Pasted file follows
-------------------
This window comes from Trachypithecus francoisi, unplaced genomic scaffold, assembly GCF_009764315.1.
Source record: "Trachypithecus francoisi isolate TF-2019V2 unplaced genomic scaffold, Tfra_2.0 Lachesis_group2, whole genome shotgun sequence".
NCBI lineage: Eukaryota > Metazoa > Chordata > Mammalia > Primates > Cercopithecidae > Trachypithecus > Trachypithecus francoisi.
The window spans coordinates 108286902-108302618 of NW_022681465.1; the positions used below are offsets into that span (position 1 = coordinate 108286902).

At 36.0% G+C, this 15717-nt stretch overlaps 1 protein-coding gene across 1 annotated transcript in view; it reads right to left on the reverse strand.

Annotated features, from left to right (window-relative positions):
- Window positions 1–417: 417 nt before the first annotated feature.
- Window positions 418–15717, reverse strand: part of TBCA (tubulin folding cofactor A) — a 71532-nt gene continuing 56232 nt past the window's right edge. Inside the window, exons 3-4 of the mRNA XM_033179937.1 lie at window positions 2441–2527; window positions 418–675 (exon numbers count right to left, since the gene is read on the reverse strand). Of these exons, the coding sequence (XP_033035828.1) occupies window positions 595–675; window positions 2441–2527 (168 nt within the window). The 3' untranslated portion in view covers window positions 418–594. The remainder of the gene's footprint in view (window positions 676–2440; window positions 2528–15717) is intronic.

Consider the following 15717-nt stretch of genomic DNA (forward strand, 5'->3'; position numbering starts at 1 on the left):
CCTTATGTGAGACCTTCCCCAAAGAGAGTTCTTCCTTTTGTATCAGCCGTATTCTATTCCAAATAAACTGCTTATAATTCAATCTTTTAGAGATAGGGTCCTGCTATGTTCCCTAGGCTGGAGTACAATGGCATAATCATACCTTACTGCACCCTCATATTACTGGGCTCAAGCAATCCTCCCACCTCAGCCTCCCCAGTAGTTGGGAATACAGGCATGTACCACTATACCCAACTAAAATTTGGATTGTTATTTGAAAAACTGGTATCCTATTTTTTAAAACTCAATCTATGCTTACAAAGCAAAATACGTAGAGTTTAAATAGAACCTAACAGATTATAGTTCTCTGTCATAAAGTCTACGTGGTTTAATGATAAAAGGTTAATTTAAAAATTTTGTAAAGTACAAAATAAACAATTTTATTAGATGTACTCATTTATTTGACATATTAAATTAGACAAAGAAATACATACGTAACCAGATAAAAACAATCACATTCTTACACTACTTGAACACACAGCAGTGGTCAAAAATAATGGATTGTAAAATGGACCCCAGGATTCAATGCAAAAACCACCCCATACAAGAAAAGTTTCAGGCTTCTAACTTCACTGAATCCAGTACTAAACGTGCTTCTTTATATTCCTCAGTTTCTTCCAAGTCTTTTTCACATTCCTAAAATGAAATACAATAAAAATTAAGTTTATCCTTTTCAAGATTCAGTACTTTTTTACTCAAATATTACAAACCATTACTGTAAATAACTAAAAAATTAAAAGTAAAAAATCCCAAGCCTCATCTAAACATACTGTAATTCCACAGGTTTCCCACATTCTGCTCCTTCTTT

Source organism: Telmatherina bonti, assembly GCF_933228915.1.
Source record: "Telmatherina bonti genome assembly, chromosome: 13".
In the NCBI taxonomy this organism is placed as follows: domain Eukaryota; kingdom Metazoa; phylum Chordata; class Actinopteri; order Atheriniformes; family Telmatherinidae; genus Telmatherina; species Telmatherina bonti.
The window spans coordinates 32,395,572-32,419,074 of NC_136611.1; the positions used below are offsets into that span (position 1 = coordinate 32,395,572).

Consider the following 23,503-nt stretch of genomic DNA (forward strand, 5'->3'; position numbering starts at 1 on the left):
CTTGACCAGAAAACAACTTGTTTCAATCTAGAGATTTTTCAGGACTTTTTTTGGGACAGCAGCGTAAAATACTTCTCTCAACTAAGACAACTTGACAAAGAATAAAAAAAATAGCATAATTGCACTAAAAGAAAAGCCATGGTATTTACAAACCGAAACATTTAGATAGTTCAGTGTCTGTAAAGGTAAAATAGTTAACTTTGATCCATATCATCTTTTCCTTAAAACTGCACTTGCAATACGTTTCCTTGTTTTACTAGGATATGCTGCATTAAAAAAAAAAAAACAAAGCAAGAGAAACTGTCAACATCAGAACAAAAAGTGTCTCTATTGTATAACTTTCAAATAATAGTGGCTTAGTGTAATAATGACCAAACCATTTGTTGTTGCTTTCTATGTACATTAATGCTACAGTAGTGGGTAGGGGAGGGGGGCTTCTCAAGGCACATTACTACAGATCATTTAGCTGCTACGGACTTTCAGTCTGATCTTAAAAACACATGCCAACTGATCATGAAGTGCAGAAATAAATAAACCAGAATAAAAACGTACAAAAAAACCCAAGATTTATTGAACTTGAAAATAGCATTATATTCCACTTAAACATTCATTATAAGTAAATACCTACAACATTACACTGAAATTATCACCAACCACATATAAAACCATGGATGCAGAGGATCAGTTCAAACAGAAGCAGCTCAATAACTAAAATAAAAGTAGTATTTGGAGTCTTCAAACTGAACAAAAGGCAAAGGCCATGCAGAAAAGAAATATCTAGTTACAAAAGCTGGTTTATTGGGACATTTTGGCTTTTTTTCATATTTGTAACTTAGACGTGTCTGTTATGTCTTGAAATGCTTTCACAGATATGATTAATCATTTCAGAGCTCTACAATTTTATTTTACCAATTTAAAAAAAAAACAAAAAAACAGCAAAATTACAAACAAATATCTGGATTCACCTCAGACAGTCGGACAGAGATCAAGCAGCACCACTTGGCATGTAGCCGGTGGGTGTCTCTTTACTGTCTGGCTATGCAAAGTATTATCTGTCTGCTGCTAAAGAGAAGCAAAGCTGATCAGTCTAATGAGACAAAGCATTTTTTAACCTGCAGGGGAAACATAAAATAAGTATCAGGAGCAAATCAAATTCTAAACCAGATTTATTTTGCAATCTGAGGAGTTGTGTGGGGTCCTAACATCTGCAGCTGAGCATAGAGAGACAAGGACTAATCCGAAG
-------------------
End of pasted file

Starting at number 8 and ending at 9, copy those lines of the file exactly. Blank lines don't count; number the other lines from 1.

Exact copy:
- Window positions 418–15717, reverse strand: part of TBCA (tubulin folding cofactor A) — a 71532-nt gene continuing 56232 nt past the window's right edge. Inside the window, exons 3-4 of the mRNA XM_033179937.1 lie at window positions 2441–2527; window positions 418–675 (exon numbers count right to left, since the gene is read on the reverse strand). Of these exons, the coding sequence (XP_033035828.1) occupies window positions 595–675; window positions 2441–2527 (168 nt within the window). The 3' untranslated portion in view covers window positions 418–594. The remainder of the gene's footprint in view (window positions 676–2440; window positions 2528–15717) is intronic.

Consider the following 15717-nt stretch of genomic DNA (forward strand, 5'->3'; position numbering starts at 1 on the left):